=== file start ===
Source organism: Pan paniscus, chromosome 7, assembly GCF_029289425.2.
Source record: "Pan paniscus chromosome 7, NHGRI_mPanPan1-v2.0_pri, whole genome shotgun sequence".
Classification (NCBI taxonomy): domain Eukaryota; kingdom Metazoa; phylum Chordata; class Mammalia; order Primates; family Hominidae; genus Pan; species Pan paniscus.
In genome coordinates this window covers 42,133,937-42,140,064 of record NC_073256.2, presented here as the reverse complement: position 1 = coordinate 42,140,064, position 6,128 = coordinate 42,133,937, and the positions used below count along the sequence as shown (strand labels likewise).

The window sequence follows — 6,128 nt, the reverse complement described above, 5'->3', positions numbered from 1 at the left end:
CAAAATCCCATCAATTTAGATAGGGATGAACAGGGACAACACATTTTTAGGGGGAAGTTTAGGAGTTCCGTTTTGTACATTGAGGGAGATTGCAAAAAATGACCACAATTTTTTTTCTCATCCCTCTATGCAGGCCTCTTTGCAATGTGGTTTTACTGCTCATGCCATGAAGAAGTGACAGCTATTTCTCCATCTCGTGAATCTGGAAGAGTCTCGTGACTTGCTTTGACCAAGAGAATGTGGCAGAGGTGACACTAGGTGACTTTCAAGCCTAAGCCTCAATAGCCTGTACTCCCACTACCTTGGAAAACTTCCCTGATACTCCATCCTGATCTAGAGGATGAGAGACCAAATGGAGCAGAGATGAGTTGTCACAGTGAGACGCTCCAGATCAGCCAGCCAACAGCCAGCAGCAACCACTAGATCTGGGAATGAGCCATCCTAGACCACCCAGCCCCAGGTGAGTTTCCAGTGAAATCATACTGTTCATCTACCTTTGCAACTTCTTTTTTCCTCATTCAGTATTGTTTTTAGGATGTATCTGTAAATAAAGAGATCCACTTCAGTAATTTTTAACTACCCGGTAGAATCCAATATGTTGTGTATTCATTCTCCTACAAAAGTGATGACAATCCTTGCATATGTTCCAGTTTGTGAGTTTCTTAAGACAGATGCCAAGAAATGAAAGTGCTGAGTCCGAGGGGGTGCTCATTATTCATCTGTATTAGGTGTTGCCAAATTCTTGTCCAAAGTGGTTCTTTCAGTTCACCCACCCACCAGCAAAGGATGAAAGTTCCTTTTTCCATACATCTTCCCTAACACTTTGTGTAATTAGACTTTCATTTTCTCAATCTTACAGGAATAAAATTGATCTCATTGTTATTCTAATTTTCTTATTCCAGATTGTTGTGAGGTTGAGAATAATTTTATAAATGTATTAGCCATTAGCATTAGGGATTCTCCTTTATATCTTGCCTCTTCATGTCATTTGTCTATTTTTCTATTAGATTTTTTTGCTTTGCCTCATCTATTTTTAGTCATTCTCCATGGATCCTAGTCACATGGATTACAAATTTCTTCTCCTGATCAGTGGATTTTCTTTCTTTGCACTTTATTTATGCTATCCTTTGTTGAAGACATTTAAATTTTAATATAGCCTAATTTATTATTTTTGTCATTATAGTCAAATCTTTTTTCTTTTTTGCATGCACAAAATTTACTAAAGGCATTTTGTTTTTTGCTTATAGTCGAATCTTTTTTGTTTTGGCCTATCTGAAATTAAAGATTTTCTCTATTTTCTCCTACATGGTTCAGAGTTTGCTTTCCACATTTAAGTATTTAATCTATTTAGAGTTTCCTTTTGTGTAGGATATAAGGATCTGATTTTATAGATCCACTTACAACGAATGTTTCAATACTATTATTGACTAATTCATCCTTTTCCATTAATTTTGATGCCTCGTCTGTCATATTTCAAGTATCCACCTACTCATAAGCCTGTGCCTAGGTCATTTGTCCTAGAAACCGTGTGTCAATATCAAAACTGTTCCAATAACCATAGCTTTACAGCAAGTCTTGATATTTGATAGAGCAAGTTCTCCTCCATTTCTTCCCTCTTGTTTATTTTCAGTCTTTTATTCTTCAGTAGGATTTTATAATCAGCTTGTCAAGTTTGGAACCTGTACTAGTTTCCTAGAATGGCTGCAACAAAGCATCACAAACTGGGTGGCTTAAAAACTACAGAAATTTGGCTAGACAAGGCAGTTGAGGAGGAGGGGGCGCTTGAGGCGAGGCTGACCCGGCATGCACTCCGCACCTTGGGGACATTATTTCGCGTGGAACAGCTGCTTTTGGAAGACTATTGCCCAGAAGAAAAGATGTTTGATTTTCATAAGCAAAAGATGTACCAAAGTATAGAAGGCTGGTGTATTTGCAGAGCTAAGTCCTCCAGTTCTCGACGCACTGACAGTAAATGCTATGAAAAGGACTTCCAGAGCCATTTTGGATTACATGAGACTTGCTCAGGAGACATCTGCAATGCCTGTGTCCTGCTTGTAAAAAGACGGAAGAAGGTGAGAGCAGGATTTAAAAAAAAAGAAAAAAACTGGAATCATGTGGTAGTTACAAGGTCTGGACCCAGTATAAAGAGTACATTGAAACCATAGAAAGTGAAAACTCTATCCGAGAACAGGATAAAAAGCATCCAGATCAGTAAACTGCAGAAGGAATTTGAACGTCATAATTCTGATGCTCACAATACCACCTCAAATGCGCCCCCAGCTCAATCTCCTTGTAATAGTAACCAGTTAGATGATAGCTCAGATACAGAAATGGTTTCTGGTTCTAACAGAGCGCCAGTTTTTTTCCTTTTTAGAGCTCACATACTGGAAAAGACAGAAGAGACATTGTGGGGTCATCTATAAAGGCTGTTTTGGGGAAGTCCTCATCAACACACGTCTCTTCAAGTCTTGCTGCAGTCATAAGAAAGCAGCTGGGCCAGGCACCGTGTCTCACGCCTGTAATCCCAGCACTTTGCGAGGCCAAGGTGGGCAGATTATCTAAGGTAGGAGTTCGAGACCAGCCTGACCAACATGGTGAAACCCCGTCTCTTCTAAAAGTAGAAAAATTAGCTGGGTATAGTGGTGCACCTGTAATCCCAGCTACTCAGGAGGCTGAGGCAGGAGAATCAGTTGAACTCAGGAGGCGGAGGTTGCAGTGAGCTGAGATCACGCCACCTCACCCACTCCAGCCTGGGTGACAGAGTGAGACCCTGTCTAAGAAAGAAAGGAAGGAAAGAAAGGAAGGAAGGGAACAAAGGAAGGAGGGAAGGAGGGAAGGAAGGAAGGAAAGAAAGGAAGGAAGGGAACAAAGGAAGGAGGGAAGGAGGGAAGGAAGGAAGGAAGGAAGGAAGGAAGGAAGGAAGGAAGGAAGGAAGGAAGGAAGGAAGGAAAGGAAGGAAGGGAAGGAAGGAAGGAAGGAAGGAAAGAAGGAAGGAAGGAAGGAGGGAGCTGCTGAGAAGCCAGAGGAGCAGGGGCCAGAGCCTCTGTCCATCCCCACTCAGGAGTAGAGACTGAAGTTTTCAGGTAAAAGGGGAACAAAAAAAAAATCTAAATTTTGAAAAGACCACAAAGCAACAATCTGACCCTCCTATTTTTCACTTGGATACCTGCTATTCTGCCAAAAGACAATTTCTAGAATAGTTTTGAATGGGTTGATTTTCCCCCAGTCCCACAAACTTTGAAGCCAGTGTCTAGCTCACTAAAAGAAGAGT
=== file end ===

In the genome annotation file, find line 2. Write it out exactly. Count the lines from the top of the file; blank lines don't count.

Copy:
Source record: "Pan paniscus chromosome 7, NHGRI_mPanPan1-v2.0_pri, whole genome shotgun sequence".